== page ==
Medical Experts Face Epidemic of Missing Records
By Staff Sgt. Kathleen T. Rhem, USA
American Forces Press Service
WASHINGTON, Apr. 25, 2000 WASHINGTON, April 25, 2000 -- Military medical experts are facing a new kind of epidemic, one that doesn’t involve a disease but can affect patients’ health nonetheless -- missing medical records.
“We have a very different culture in the military as far as the custody and control of medical records goes,” said Army Col. Susan McMarlin, director of program analysis with the TRICARE Management Activity here. "I don’t know how it all got started, but we’ve really gotten ourselves into an extremely relaxed atmosphere as far as maintaining the records.
“It has become the rule rather than the exception in some places for patients to maintain their records,” she said. “In the civilian sector, such a situation, where a patient maintains a legal medical document, is not even comprehensible.”
McMarlin said that individuals are welcome to make copies of any documents in their medical records. The records themselves are federal property, however, and it's the servicing medical treatment facility's responsibility to maintain them. Besides the fact that’s the law, she said, there are several reasons it’s important for medical treatment facilities to maintain patients' records.
The most basic reason is that having medical records on hand helps physicians assure the quality and continuity of care they give patients, said Army Lt. Col. Michael Montgomery, TRICARE’s senior health program analyst for patient administration. An example: "If you had an accident and came into the emergency room, it might matter what medications you're taking or if you have any drug allergies,” he said.
Another reason is accreditation. “There are standards for all hospitals to be accredited,” Montgomery said. “One of those standards is keeping good records.” The General Accounting Office and DoD inspector general also review records to verify facilities’ workloads. “If we say we have a certain workload but we can’t document it through medical records, we can’t truly substantiate our patient load,” he explained.
There are also financial reasons for facilities to maintain good records. The military is required to bill third-party insurance companies for care their patients received in military medical treatment facilities. Medical records are important to substantiate those bills, Montgomery said.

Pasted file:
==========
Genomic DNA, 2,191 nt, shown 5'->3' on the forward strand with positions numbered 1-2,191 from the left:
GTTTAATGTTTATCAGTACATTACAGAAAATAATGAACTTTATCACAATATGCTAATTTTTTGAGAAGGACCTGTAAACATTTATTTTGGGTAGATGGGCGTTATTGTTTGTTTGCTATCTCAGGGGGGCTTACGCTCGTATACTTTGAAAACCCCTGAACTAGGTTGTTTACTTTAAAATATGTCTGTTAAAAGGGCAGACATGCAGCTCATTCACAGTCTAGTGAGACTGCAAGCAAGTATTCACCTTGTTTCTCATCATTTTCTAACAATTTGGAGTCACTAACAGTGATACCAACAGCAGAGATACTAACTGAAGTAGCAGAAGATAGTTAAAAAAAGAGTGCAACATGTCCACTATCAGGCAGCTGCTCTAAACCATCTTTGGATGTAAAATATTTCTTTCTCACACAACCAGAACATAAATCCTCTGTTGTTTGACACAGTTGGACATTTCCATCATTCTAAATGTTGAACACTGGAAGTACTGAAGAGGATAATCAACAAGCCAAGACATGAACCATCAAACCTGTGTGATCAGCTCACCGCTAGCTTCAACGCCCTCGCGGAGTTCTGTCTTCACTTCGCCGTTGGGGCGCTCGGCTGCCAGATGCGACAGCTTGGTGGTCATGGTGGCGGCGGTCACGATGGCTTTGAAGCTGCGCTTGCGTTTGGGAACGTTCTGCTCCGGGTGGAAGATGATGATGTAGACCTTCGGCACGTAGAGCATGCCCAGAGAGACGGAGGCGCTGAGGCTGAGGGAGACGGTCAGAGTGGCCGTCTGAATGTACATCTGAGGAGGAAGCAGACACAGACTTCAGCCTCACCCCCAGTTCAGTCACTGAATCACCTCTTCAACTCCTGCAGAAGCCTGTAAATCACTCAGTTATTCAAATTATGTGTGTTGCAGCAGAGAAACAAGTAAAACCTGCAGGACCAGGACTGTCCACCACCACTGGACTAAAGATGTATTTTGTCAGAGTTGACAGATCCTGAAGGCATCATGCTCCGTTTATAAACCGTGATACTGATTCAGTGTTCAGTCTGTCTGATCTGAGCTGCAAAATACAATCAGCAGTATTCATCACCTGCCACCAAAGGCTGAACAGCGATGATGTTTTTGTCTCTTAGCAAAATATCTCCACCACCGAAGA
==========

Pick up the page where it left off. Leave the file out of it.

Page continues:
It’s no secret that medical records belong to the government and members aren't supposed to hold them. The rules about returning them, however, aren't uniformly enforced across the services or even medical treatment facilities, he said.
Montgomery said DoD needs to get closer to the civilian sector’s way of doing things. “Private-sector physicians are a lot more restrictive of their records. The patient never touches the records,” he said. This isn’t true in the military, where people move often and receive care at more than one facility, Montgomery acknowledged. “But we need to get away from the attitude that it’s OK for the patient to keep the record,” he said.
McMarlin said the problem really came to prominent focus during a recent DoD IG inspection during which the facilities were given a preselected list of Social Security numbers of people who had recently received care. Some facilities were only able to come up with 25 percent of the requested records, she said.
The situation definitely has officials' attention. The assistant secretary of defense for health affairs, Dr. Sue Bailey, advised the services’ surgeons general in a January memo that she would “appreciate [their] assistance in assuring our MTFs implement improved custody and control procedures for outpatient medical records.”
Even though DoD is upgrading to a computerized patient record system that should be completed within three years, the department will still be responsible for maintaining these records. McMarlin said DoD is required to maintain active-duty members' medical records for 50 years.